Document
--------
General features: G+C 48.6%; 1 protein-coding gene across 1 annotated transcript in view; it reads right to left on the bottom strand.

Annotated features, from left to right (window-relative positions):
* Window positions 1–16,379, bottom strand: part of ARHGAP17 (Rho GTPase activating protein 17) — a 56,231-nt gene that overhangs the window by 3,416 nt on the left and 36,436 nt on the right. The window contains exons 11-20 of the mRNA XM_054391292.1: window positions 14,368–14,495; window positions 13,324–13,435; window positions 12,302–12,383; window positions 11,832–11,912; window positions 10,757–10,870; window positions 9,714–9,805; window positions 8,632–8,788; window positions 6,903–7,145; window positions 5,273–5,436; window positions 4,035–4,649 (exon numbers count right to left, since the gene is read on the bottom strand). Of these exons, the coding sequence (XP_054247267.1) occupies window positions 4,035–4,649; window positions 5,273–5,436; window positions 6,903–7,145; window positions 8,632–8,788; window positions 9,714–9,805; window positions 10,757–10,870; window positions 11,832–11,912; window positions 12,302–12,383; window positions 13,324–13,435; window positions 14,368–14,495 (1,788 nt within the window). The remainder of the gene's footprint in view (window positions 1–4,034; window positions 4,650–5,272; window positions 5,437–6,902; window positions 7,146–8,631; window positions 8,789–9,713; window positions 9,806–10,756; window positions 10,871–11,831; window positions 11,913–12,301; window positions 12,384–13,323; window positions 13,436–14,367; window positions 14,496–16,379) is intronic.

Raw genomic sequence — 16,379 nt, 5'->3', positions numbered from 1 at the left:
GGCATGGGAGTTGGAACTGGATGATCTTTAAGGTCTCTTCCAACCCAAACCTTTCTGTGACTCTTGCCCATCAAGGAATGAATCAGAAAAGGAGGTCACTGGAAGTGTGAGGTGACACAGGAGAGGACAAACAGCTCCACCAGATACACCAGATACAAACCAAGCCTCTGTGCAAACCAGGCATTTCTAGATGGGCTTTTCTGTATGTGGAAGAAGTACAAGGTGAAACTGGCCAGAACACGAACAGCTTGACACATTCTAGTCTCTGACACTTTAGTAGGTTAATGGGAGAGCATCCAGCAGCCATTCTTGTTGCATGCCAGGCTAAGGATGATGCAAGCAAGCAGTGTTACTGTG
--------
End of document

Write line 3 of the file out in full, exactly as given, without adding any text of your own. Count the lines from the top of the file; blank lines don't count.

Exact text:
* Window positions 1–16,379, bottom strand: part of ARHGAP17 (Rho GTPase activating protein 17) — a 56,231-nt gene that overhangs the window by 3,416 nt on the left and 36,436 nt on the right. The window contains exons 11-20 of the mRNA XM_054391292.1: window positions 14,368–14,495; window positions 13,324–13,435; window positions 12,302–12,383; window positions 11,832–11,912; window positions 10,757–10,870; window positions 9,714–9,805; window positions 8,632–8,788; window positions 6,903–7,145; window positions 5,273–5,436; window positions 4,035–4,649 (exon numbers count right to left, since the gene is read on the bottom strand). Of these exons, the coding sequence (XP_054247267.1) occupies window positions 4,035–4,649; window positions 5,273–5,436; window positions 6,903–7,145; window positions 8,632–8,788; window positions 9,714–9,805; window positions 10,757–10,870; window positions 11,832–11,912; window positions 12,302–12,383; window positions 13,324–13,435; window positions 14,368–14,495 (1,788 nt within the window). The remainder of the gene's footprint in view (window positions 1–4,034; window positions 4,650–5,272; window positions 5,437–6,902; window positions 7,146–8,631; window positions 8,789–9,713; window positions 9,806–10,756; window positions 10,871–11,831; window positions 11,913–12,301; window positions 12,384–13,323; window positions 13,436–14,367; window positions 14,496–16,379) is intronic.